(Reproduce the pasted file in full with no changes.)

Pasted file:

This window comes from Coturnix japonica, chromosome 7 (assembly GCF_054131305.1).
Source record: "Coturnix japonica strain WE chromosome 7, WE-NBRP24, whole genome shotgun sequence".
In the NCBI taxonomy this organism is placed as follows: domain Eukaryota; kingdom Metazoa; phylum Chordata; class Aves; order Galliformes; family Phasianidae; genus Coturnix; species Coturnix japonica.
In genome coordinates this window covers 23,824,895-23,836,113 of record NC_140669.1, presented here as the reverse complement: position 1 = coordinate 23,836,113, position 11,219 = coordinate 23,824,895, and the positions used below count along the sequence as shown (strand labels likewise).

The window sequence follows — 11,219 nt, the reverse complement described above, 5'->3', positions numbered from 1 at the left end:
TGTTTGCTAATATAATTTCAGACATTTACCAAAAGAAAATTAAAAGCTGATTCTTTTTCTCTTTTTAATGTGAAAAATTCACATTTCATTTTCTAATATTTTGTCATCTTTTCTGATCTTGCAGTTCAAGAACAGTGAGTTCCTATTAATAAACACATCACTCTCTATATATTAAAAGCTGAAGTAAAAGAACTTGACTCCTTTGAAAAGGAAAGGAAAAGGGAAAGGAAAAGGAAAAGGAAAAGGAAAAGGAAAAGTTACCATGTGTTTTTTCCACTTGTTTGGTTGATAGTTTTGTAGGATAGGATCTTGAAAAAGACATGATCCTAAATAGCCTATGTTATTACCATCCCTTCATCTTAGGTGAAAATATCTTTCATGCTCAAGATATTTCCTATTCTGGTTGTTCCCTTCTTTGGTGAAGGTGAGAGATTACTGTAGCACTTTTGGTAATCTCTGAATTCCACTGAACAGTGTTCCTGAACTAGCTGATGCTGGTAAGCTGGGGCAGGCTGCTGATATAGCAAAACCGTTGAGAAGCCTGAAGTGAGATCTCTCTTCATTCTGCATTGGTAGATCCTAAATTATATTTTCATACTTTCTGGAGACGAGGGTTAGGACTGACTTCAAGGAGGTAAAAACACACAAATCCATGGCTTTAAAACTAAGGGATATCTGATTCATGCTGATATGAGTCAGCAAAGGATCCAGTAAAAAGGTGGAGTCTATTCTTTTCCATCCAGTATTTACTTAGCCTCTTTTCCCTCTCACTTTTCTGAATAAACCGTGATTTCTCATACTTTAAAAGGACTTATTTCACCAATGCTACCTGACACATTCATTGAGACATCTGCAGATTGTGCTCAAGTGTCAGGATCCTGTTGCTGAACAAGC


This window comes from Coturnix japonica, chromosome 7 (assembly GCF_054131305.1).
Source record: "Coturnix japonica strain WE chromosome 7, WE-NBRP24, whole genome shotgun sequence".
In the NCBI taxonomy this organism is placed as follows: domain Eukaryota; kingdom Metazoa; phylum Chordata; class Aves; order Galliformes; family Phasianidae; genus Coturnix; species Coturnix japonica.
In genome coordinates this window covers 23,824,895-23,836,113 of record NC_140669.1, presented here as the reverse complement: position 1 = coordinate 23,836,113, position 11,219 = coordinate 23,824,895, and the positions used below count along the sequence as shown (strand labels likewise).

The window sequence follows — 11,219 nt, the reverse complement described above, 5'->3', positions numbered from 1 at the left end:
TGTTTGCTAATATAATTTCAGACATTTACCAAAAGAAAATTAAAAGCTGATTCTTTTTCTCTTTTTAATGTGAAAAATTCACATTTCATTTTCTAATATTTTGTCATCTTTTCTGATCTTGCAGTTCAAGAACAGTGAGTTCCTATTAATAAACACATCACTCTCTATATATTAAAAGCTGAAGTAAAAGAACTTGACTCCTTTGAAAAGGAAAGGAAAAGGGAAAGGAAAAGGAAAAGGAAAAGGAAAAGGAAAAGTTACCATGTGTTTTTTCCACTTGTTTGGTTGATAGTTTTGTAGGATAGGATCTTGAAAAAGACATGATCCTAAATAGCCTATGTTATTACCATCCCTTCATCTTAGGTGAAAATATCTTTCATGCTCAAGATATTTCCTATTCTGGTTGTTCCCTTCTTTGGTGAAGGTGAGAGATTACTGTAGCACTTTTGGTAATCTCTGAATTCCACTGAACAGTGTTCCTGAACTAGCTGATGCTGGTAAGCTGGGGCAGGCTGCTGATATAGCAAAACCGTTGAGAAGCCTGAAGTGAGATCTCTCTTCATTCTGCATTGGTAGATCCTAAATTATATTTTCATACTTTCTGGAGACGAGGGTTAGGACTGACTTCAAGGAGGTAAAAACACACAAATCCATGGCTTTAAAACTAAGGGATATCTGATTCATGCTGATATGAGTCAGCAAAGGATCCAGTAAAAAGGTGGAGTCTATTCTTTTCCATCCAGTATTTACTTAGCCTCTTTTCCCTCTCACTTTTCTGAATAAACCGTGATTTCTCATACTTTAAAAGGACTTATTTCACCAATGCTACCTGACACATTCATTGAGACATCTGCAGATTGTGCTCAAGTGTCAGGATCCTGTTGCTGAACAAGC